This analysis was originally published by Initiative Neue Soziale Marktwirtschaft. The original text is in German, but an executive summary in English can be found below.
A Framework for the European Economic and Monetary Union – 6 Principles for Stability
Christian Fahrholz, Andreas Freytag and Christoph Ohler
The sovereign debt crisis in the European Economic and Monetary Union (EMU) clearly demonstrates the costs if an economic union fails to follow effective, comprehensive rules. There were inconsistencies in regulations of the EMU and an absence of sanctions against infraction, which in the past furthered the laxity of European economic cooperation. In this case, the existing EMU regulations did not prevent many European member states from accumulating an unsustainable level of debt. This burden currently is burying the Euro zone’s ability to function.
The EU treaty law effectively made it possible, at least in the short-term, for individual member states to realize the advantages of EMU membership. However, these provisions did not achieve the correct balance of incentives to implement the common good, namely the long-term functioning of the Euro zone. In this sense, the ongoing crisis is undoubtedly and primarily a consequence of politico-economic malfunction. This is not a monetary crisis, rather at its center this crisis establishes a serious crisis of confidence in politics. Citizens‘ and investors‘ trust in the ability (and will) of political decision makers to ensure strong economies and the stability of the common currency zone has measurably declined. Subsequently, a vicious circle can form, because the loss of confidence causes investors to retreat from European treasury bond markets. As a consequence, the portfolios of banks and other large investors, which retain government securities on their books, would weaken. Further capital flight from the European banking system could spark a systemic crisis, which would again heavily strain public households. And, fear of this spiraling risk would scare away investors.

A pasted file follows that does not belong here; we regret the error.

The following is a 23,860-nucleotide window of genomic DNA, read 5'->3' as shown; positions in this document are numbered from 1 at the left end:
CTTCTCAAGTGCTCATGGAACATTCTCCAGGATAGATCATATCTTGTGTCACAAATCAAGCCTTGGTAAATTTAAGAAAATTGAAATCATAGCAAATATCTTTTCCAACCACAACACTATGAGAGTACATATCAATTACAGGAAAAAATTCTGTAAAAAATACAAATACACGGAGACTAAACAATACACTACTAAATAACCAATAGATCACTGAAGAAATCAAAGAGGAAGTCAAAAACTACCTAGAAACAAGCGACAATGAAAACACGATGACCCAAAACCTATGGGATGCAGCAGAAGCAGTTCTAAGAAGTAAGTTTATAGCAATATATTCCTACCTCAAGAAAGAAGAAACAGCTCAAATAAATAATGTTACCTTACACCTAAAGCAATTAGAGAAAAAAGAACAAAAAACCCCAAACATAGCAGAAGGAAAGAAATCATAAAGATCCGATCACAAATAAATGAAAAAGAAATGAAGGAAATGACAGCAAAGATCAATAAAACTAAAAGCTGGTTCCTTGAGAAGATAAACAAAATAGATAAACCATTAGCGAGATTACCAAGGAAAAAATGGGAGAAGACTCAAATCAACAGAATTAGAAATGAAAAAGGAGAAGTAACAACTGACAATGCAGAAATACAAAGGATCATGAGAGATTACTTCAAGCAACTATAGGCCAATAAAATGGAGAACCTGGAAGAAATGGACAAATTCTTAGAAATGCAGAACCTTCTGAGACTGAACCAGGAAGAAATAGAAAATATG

To regain the citizens‘ and markets‘ trust is naturally difficult. For, the promise of abundant loan assistance is not credible as long as there is no convincing plan for reform of economic governance in EMU. The incentives for politicians to deviate from long-term objectives of economic politics are still enormous and particularly high immediately before elections. The sovereign debt crisis is founded in exactly these types of problems.
Nevertheless, the advantages that arise from a common currency area persist still today. The Euro decreased transaction costs in the single European market, which fosters trade, promotes increased production, and thereby can lead to stimulated growth and prosperity in Europe. In this respect, the Euro creates a common good for all EMU member states. However, the sustained protection of these benefits in a continuously changing global economic environment necessitates stronger budgetary discipline among member states.